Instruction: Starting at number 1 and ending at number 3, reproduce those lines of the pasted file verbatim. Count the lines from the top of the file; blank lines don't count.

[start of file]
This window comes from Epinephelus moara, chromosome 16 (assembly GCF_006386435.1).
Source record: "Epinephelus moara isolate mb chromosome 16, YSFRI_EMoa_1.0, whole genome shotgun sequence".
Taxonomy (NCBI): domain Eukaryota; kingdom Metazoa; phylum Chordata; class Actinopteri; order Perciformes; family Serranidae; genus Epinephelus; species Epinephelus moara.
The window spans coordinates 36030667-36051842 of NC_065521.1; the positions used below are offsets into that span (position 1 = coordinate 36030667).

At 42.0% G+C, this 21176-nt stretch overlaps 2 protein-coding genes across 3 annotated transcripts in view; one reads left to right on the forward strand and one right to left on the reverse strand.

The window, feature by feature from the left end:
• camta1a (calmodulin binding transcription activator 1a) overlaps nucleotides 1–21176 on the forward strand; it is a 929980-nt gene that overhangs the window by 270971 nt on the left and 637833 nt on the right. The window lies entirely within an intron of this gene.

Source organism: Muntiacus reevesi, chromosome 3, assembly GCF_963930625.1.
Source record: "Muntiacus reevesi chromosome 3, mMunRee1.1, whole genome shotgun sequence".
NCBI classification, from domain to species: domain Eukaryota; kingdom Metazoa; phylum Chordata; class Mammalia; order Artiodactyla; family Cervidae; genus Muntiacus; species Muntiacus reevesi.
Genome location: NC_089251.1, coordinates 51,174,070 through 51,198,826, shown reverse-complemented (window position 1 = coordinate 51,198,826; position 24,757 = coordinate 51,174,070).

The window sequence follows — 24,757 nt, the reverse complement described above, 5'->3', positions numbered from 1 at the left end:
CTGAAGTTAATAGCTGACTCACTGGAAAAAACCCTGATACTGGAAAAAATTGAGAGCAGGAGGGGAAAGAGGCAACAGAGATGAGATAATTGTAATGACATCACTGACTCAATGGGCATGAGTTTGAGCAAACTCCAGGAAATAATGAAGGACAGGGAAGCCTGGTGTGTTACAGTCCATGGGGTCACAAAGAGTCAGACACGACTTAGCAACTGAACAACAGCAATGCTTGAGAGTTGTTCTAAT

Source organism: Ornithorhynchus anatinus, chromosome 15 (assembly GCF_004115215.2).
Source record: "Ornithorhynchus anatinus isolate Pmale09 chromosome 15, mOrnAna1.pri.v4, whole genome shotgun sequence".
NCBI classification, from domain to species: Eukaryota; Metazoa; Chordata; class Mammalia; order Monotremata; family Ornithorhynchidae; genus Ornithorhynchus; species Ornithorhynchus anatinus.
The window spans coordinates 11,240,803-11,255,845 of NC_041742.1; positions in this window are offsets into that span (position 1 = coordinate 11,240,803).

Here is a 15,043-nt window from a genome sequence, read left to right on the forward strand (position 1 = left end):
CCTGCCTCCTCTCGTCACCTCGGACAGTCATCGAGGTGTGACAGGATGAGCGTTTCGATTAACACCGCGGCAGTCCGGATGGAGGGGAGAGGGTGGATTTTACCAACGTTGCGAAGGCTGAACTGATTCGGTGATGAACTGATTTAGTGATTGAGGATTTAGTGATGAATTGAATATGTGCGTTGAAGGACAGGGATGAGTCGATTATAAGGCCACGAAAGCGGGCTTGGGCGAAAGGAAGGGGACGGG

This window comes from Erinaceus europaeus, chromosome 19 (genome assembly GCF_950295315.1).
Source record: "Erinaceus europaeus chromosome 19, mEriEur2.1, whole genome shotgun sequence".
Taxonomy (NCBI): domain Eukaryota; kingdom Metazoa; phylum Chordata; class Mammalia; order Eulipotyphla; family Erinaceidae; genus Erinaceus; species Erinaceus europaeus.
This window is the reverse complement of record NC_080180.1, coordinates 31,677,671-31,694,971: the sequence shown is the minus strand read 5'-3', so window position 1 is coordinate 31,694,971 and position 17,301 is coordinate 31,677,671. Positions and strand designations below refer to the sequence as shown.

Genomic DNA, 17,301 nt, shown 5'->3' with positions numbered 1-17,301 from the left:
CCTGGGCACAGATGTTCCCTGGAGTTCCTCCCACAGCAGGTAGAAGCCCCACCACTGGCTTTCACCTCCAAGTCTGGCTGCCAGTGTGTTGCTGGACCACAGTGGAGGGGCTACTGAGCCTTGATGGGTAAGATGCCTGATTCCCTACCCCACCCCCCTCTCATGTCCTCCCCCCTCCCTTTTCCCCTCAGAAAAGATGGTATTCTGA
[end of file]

This window comes from Epinephelus moara, chromosome 16 (assembly GCF_006386435.1).
Source record: "Epinephelus moara isolate mb chromosome 16, YSFRI_EMoa_1.0, whole genome shotgun sequence".
Taxonomy (NCBI): domain Eukaryota; kingdom Metazoa; phylum Chordata; class Actinopteri; order Perciformes; family Serranidae; genus Epinephelus; species Epinephelus moara.